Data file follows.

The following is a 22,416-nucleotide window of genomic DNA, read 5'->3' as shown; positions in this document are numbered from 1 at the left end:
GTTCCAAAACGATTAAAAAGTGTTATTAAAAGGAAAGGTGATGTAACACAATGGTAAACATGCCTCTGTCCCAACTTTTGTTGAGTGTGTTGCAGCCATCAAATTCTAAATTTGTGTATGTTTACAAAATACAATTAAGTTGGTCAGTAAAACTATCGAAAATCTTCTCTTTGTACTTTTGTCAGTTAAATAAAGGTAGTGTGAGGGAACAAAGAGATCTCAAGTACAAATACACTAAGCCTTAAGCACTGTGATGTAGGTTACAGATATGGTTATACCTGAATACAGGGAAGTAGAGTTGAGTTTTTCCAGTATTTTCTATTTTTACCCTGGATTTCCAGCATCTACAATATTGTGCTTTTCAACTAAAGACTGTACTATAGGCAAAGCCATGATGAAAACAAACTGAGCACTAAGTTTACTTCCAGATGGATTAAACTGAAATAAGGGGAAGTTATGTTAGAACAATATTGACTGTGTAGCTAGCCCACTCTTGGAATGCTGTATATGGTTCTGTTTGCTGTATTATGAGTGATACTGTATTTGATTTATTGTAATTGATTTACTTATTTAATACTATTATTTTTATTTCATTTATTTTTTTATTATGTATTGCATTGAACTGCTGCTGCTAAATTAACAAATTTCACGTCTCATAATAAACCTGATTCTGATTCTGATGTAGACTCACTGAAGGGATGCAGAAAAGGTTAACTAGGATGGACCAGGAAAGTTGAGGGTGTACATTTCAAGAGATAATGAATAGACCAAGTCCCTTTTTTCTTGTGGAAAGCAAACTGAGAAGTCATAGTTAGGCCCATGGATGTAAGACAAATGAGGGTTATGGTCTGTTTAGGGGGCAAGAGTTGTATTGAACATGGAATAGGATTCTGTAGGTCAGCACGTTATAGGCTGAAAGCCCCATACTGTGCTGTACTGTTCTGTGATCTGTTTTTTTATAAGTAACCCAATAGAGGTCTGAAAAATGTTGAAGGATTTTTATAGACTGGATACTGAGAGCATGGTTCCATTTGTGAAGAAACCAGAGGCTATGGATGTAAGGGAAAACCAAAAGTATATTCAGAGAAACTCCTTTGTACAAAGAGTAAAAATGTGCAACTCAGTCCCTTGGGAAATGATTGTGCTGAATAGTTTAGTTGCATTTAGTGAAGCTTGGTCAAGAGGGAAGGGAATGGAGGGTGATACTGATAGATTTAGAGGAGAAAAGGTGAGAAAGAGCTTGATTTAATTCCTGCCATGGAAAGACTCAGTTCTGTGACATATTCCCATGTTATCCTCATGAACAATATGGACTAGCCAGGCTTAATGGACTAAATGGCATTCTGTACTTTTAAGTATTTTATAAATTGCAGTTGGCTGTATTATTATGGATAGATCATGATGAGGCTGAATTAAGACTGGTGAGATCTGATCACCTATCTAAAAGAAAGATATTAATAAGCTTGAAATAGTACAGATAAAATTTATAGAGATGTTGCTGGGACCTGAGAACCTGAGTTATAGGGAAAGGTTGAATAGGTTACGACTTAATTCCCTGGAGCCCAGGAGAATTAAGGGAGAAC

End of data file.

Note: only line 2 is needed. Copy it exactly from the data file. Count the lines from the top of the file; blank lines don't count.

GTTCCAAAACGATTAAAAAGTGTTATTAAAAGGAAAGGTGATGTAACACAATGGTAAACATGCCTCTGTCCCAACTTTTGTTGAGTGTGTTGCAGCCATCAAATTCTAAATTTGTGTATGTTTACAAAATACAATTAAGTTGGTCAGTAAAACTATCGAAAATCTTCTCTTTGTACTTTTGTCAGTTAAATAAAGGTAGTGTGAGGGAACAAAGAGATCTCAAGTACAAATACACTAAGCCTTAAGCACTGTGATGTAGGTTACAGATATGGTTATACCTGAATACAGGGAAGTAGAGTTGAGTTTTTCCAGTATTTTCTATTTTTACCCTGGATTTCCAGCATCTACAATATTGTGCTTTTCAACTAAAGACTGTACTATAGGCAAAGCCATGATGAAAACAAACTGAGCACTAAGTTTACTTCCAGATGGATTAAACTGAAATAAGGGGAAGTTATGTTAGAACAATATTGACTGTGTAGCTAGCCCACTCTTGGAATGCTGTATATGGTTCTGTTTGCTGTATTATGAGTGATACTGTATTTGATTTATTGTAATTGATTTACTTATTTAATACTATTATTTTTATTTCATTTATTTTTTTATTATGTATTGCATTGAACTGCTGCTGCTAAATTAACAAATTTCACGTCTCATAATAAACCTGATTCTGATTCTGATGTAGACTCACTGAAGGGATGCAGAAAAGGTTAACTAGGATGGACCAGGAAAGTTGAGGGTGTACATTTCAAGAGATAATGAATAGACCAAGTCCCTTTTTTCTTGTGGAAAGCAAACTGAGAAGTCATAGTTAGGCCCATGGATGTAAGACAAATGAGGGTTATGGTCTGTTTAGGGGGCAAGAGTTGTATTGAACATGGAATAGGATTCTGTAGGTCAGCACGTTATAGGCTGAAAGCCCCATACTGTGCTGTACTGTTCTGTGATCTGTTTTTTTATAAGTAACCCAATAGAGGTCTGAAAAATGTTGAAGGATTTTTATAGACTGGATACTGAGAGCATGGTTCCATTTGTGAAGAAACCAGAGGCTATGGATGTAAGGGAAAACCAAAAGTATATTCAGAGAAACTCCTTTGTACAAAGAGTAAAAATGTGCAACTCAGTCCCTTGGGAAATGATTGTGCTGAATAGTTTAGTTGCATTTAGTGAAGCTTGGTCAAGAGGGAAGGGAATGGAGGGTGATACTGATAGATTTAGAGGAGAAAAGGTGAGAAAGAGCTTGATTTAATTCCTGCCATGGAAAGACTCAGTTCTGTGACATATTCCCATGTTATCCTCATGAACAATATGGACTAGCCAGGCTTAATGGACTAAATGGCATTCTGTACTTTTAAGTATTTTATAAATTGCAGTTGGCTGTATTATTATGGATAGATCATGATGAGGCTGAATTAAGACTGGTGAGATCTGATCACCTATCTAAAAGAAAGATATTAATAAGCTTGAAATAGTACAGATAAAATTTATAGAGATGTTGCTGGGACCTGAGAACCTGAGTTATAGGGAAAGGTTGAATAGGTTACGACTTAATTCCCTGGAGCCCAGGAGAATTAAGGGAGAAC